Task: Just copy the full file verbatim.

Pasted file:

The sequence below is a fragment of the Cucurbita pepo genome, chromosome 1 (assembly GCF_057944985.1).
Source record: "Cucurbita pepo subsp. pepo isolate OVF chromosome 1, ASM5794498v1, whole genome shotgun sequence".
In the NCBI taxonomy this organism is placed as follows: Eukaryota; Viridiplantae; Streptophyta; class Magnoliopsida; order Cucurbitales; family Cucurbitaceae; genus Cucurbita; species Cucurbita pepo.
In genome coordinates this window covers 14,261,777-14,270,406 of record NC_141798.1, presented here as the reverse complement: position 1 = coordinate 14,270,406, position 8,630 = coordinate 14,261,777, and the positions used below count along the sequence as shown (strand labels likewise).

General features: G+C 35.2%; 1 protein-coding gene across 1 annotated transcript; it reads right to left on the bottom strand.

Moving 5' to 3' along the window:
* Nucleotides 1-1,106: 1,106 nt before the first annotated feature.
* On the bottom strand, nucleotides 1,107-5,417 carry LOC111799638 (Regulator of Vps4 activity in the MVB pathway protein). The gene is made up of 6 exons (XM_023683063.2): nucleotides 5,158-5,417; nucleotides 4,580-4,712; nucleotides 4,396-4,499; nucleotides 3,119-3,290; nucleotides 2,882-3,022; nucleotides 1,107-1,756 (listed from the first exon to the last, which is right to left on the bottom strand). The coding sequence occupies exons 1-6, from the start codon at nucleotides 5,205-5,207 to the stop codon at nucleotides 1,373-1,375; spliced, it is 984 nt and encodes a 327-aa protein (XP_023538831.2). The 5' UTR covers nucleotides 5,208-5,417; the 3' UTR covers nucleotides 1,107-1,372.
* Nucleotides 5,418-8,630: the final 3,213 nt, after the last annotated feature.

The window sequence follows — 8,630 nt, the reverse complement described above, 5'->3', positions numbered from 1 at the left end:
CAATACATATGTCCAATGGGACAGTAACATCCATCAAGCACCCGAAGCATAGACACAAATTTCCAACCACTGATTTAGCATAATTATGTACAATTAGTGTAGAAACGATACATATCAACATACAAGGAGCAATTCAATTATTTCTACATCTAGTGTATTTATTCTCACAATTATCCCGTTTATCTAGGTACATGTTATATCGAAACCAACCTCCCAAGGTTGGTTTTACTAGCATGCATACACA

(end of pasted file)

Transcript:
The sequence below is a fragment of the Cucurbita pepo genome, chromosome 1 (assembly GCF_057944985.1).
Source record: "Cucurbita pepo subsp. pepo isolate OVF chromosome 1, ASM5794498v1, whole genome shotgun sequence".
In the NCBI taxonomy this organism is placed as follows: Eukaryota; Viridiplantae; Streptophyta; class Magnoliopsida; order Cucurbitales; family Cucurbitaceae; genus Cucurbita; species Cucurbita pepo.
In genome coordinates this window covers 14,261,777-14,270,406 of record NC_141798.1, presented here as the reverse complement: position 1 = coordinate 14,270,406, position 8,630 = coordinate 14,261,777, and the positions used below count along the sequence as shown (strand labels likewise).

General features: G+C 35.2%; 1 protein-coding gene across 1 annotated transcript; it reads right to left on the bottom strand.

Moving 5' to 3' along the window:
* Nucleotides 1-1,106: 1,106 nt before the first annotated feature.
* On the bottom strand, nucleotides 1,107-5,417 carry LOC111799638 (Regulator of Vps4 activity in the MVB pathway protein). The gene is made up of 6 exons (XM_023683063.2): nucleotides 5,158-5,417; nucleotides 4,580-4,712; nucleotides 4,396-4,499; nucleotides 3,119-3,290; nucleotides 2,882-3,022; nucleotides 1,107-1,756 (listed from the first exon to the last, which is right to left on the bottom strand). The coding sequence occupies exons 1-6, from the start codon at nucleotides 5,205-5,207 to the stop codon at nucleotides 1,373-1,375; spliced, it is 984 nt and encodes a 327-aa protein (XP_023538831.2). The 5' UTR covers nucleotides 5,208-5,417; the 3' UTR covers nucleotides 1,107-1,372.
* Nucleotides 5,418-8,630: the final 3,213 nt, after the last annotated feature.

The window sequence follows — 8,630 nt, the reverse complement described above, 5'->3', positions numbered from 1 at the left end:
CAATACATATGTCCAATGGGACAGTAACATCCATCAAGCACCCGAAGCATAGACACAAATTTCCAACCACTGATTTAGCATAATTATGTACAATTAGTGTAGAAACGATACATATCAACATACAAGGAGCAATTCAATTATTTCTACATCTAGTGTATTTATTCTCACAATTATCCCGTTTATCTAGGTACATGTTATATCGAAACCAACCTCCCAAGGTTGGTTTTACTAGCATGCATACACA